The heavy-duty QSX engine from Cummins has been revamped to displace 16 L, and will be available with a fully integrated air intake to exhaust aftertreatment system to meet U.S. EPA Interim Tier 4 and European Stage IIIB off-highway emissions regulations in January 2011. The QSX uses the XPI high-pressure common-rail fuel system and a Cummins particulate filter that reduces particulate matter emissions by 90%, and NOx is reduced by 45%.
These additions increase power to a top rating of 650 hp (485 kW), 50 hp (37 kW) more than the current Tier 3 QSX. Power can be extended down to 400 hp (298 kW) to meet varying needs. Torque is increased also, up 12% to 2150 lb·ft (2915 N·m).
The power increases were accomplished by increasing displacement, incorporating a high-pressure fuel rail, and using a variable-geometry turbocharger (VGT) and direct-flow air-filtration system.
“While cooled EGR is primarily employeed to reduce NOx emissions, we can also utilize this process to influence the combustion formula and realize fuel efficiency improvements. This will achieve up to 5% higher fuel efficiency for the Tier 4 QSX compared to Tier 3,” said Ric Kleine, Vice President, Cummins Off-Highway Business.
The common-rail system provides high fuel-injection pressure at all engine speeds, enabling cleaner combustion and improved engine response. Working in synchronization is the VGT with a sliding-nozzle design. The nozzle varies the airflow boost to match the engine rpm and load.
The particulate filter replaces the muffler and offers similar noise reduction, while also catching particulate matter and oxidizing it. The direct-flow air-filtration system is made specifically for Tier 4 applications and offers 35% smaller size while maintaining the same capabilities. The shape change of the filter from cylindrical to rectangular saves space.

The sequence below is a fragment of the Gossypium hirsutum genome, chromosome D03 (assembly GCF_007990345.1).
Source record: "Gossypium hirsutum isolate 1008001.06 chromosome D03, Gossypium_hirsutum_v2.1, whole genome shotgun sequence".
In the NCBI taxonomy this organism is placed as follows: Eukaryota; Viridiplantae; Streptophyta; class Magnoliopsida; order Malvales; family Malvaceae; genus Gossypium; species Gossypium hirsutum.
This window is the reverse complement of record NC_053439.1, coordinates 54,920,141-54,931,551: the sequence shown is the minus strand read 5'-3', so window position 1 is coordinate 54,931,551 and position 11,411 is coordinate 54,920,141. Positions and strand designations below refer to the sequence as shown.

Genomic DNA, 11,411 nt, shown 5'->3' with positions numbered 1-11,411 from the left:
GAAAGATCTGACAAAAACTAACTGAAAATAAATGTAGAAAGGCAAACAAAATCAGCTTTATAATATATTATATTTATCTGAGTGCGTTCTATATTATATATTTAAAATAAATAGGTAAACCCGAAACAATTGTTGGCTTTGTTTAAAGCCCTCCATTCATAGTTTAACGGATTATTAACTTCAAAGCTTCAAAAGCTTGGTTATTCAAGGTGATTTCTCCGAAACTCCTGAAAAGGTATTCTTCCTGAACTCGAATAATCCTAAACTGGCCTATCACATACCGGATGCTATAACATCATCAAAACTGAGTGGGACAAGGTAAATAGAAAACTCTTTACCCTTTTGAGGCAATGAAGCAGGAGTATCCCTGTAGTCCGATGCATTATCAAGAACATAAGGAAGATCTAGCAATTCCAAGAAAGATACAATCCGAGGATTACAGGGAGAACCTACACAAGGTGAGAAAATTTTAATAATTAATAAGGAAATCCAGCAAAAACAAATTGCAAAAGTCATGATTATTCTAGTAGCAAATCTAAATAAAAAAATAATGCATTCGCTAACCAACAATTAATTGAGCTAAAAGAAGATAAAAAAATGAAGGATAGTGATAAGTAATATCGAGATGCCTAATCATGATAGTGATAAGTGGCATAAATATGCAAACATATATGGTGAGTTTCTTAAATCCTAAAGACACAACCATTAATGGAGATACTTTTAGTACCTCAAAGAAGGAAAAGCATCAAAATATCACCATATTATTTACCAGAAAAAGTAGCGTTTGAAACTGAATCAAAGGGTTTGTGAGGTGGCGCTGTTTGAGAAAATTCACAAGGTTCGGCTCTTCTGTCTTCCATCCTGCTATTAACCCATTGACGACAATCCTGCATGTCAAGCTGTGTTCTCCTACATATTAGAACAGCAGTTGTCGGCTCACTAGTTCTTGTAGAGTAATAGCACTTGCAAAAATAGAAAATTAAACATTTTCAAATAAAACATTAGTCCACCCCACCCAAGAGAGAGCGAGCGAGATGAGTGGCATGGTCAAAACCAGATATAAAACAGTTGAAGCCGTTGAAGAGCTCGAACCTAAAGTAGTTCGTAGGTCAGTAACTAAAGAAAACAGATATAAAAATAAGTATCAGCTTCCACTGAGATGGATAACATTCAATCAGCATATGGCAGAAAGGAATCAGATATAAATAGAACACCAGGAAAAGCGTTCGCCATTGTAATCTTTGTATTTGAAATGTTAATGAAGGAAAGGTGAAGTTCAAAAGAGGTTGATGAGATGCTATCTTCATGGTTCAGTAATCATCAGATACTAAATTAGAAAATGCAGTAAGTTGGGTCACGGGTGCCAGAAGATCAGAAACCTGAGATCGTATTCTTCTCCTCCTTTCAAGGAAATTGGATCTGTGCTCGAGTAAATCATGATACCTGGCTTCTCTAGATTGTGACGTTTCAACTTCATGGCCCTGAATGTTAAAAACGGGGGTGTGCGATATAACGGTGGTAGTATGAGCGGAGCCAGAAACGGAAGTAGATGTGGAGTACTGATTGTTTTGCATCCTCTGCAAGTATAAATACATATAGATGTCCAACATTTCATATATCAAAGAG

Integrating the entire package, from air intake to exhaust, was a Cummins priority with the QSX. “Reducing Tier 4 installation for complexity for the equipment manufacturer has been a key aim of our QSX development program and we have focused on keeping the engine and particulate filter envelope as space efficient as possible,” said Susan Harrison, Executive Director, Cummins Industrial Engineering.
“A further benefit of Cummins integration capability is that we can electronically manage the engine and aftertreatment as a single system driven by the electronic control module. The engine ECM will integrate with equipment electronics, including the CAN bus common area networks for [SAE] J1939 and ISO multiplexing. This allows electronic systems to talk to each other along a serial datalink and is set to become a more significant feature as we look ahead to equipment designs for 2011,” added Harrison.